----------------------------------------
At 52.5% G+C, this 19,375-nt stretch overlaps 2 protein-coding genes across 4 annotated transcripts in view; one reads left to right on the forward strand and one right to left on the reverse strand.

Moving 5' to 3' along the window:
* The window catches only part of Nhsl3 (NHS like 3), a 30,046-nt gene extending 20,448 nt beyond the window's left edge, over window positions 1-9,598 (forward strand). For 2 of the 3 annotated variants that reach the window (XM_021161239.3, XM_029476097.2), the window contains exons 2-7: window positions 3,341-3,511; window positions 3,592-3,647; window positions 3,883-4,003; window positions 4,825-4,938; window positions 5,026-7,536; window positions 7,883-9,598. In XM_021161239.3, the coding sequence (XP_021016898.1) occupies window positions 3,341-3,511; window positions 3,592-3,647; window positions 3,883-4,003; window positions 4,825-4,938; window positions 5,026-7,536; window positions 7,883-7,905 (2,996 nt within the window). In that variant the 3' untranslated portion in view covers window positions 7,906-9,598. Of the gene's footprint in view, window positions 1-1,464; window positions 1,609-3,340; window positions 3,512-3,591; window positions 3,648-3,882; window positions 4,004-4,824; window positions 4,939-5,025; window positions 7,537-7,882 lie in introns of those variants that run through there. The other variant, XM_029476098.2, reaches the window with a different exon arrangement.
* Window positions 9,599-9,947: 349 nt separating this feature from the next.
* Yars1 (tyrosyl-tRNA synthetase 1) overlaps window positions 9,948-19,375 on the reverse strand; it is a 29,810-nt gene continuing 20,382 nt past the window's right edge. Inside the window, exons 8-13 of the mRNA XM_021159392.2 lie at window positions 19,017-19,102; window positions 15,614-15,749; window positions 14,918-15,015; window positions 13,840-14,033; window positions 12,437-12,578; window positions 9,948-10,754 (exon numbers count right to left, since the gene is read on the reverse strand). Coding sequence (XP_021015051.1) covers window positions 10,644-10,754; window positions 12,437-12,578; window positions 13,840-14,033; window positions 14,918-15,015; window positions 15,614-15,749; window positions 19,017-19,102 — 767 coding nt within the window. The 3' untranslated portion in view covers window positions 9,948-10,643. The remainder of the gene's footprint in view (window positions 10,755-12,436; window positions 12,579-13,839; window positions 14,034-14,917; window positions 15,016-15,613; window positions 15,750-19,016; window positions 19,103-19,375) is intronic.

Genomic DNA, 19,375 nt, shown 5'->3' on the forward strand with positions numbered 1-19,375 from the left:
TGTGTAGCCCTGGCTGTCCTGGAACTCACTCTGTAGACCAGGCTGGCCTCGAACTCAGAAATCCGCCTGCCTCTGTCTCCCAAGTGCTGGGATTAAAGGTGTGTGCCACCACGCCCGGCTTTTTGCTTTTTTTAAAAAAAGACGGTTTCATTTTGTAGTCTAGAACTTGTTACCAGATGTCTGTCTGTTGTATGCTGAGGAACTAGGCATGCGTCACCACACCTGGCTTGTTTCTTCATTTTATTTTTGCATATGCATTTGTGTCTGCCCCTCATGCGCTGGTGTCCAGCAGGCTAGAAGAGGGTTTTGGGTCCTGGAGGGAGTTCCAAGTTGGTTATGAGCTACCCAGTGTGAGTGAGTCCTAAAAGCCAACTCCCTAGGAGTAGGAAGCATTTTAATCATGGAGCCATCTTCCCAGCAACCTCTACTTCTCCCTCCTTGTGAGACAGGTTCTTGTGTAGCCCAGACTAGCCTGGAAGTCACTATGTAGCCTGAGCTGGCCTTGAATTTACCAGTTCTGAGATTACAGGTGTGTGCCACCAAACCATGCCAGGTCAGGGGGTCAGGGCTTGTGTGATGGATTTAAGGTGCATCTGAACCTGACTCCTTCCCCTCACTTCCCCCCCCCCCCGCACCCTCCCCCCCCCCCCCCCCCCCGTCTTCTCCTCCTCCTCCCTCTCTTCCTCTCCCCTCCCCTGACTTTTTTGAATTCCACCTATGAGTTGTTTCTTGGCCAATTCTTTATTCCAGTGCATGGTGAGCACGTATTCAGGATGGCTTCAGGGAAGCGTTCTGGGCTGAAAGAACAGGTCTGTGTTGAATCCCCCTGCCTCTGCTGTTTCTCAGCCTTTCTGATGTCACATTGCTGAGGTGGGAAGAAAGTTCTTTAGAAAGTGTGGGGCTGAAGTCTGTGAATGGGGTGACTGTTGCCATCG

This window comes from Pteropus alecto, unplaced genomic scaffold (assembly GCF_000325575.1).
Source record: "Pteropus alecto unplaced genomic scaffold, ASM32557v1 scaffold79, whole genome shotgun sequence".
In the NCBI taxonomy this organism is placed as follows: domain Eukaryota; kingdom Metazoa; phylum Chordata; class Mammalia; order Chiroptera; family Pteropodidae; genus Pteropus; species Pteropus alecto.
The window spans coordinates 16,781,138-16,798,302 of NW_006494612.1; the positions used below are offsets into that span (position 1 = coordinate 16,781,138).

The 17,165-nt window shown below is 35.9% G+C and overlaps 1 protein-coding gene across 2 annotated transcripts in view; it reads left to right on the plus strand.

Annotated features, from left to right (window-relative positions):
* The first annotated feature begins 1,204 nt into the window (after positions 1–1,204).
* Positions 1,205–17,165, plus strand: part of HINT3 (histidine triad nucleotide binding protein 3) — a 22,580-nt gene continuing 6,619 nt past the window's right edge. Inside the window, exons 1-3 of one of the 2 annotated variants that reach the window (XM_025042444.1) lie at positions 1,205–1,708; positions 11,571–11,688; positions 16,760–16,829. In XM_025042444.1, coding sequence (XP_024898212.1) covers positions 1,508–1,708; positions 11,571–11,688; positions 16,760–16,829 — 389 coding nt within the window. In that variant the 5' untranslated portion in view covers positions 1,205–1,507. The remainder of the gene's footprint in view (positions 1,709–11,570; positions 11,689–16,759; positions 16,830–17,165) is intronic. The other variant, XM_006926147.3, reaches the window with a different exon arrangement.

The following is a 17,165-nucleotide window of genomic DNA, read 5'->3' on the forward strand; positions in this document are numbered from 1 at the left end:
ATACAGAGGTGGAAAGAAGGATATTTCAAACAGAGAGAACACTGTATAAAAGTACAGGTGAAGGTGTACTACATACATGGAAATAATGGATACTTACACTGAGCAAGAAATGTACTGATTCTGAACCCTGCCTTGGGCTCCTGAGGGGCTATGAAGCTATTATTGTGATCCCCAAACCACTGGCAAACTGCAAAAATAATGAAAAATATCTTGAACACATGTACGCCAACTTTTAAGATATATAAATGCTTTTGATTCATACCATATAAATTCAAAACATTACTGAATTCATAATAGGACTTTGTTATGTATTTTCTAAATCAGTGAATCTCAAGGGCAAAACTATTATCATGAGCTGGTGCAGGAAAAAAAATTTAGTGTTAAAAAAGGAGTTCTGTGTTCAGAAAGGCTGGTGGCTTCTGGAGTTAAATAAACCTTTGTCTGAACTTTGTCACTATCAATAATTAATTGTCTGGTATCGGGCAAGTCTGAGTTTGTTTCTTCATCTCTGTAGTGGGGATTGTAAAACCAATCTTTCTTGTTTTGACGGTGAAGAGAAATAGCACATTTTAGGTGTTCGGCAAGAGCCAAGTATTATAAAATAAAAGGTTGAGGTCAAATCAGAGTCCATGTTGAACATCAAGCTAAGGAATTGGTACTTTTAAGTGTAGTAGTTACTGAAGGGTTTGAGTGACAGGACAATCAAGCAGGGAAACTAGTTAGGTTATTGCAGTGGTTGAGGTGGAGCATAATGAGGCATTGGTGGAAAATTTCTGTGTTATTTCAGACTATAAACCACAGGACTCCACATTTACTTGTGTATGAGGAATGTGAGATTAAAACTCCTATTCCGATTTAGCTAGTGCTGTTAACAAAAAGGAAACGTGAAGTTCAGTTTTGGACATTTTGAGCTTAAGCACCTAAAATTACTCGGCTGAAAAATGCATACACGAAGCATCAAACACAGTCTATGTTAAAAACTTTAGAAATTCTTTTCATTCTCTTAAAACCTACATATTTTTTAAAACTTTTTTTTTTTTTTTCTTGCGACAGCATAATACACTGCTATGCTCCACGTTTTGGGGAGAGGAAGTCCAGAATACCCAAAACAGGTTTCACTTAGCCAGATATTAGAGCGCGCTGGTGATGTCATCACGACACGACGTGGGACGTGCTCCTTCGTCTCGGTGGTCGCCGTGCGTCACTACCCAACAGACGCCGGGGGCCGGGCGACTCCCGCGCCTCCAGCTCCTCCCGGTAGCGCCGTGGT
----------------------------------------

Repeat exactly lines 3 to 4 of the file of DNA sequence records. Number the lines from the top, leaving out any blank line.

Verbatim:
* The window catches only part of Nhsl3 (NHS like 3), a 30,046-nt gene extending 20,448 nt beyond the window's left edge, over window positions 1-9,598 (forward strand). For 2 of the 3 annotated variants that reach the window (XM_021161239.3, XM_029476097.2), the window contains exons 2-7: window positions 3,341-3,511; window positions 3,592-3,647; window positions 3,883-4,003; window positions 4,825-4,938; window positions 5,026-7,536; window positions 7,883-9,598. In XM_021161239.3, the coding sequence (XP_021016898.1) occupies window positions 3,341-3,511; window positions 3,592-3,647; window positions 3,883-4,003; window positions 4,825-4,938; window positions 5,026-7,536; window positions 7,883-7,905 (2,996 nt within the window). In that variant the 3' untranslated portion in view covers window positions 7,906-9,598. Of the gene's footprint in view, window positions 1-1,464; window positions 1,609-3,340; window positions 3,512-3,591; window positions 3,648-3,882; window positions 4,004-4,824; window positions 4,939-5,025; window positions 7,537-7,882 lie in introns of those variants that run through there. The other variant, XM_029476098.2, reaches the window with a different exon arrangement.
* Window positions 9,599-9,947: 349 nt separating this feature from the next.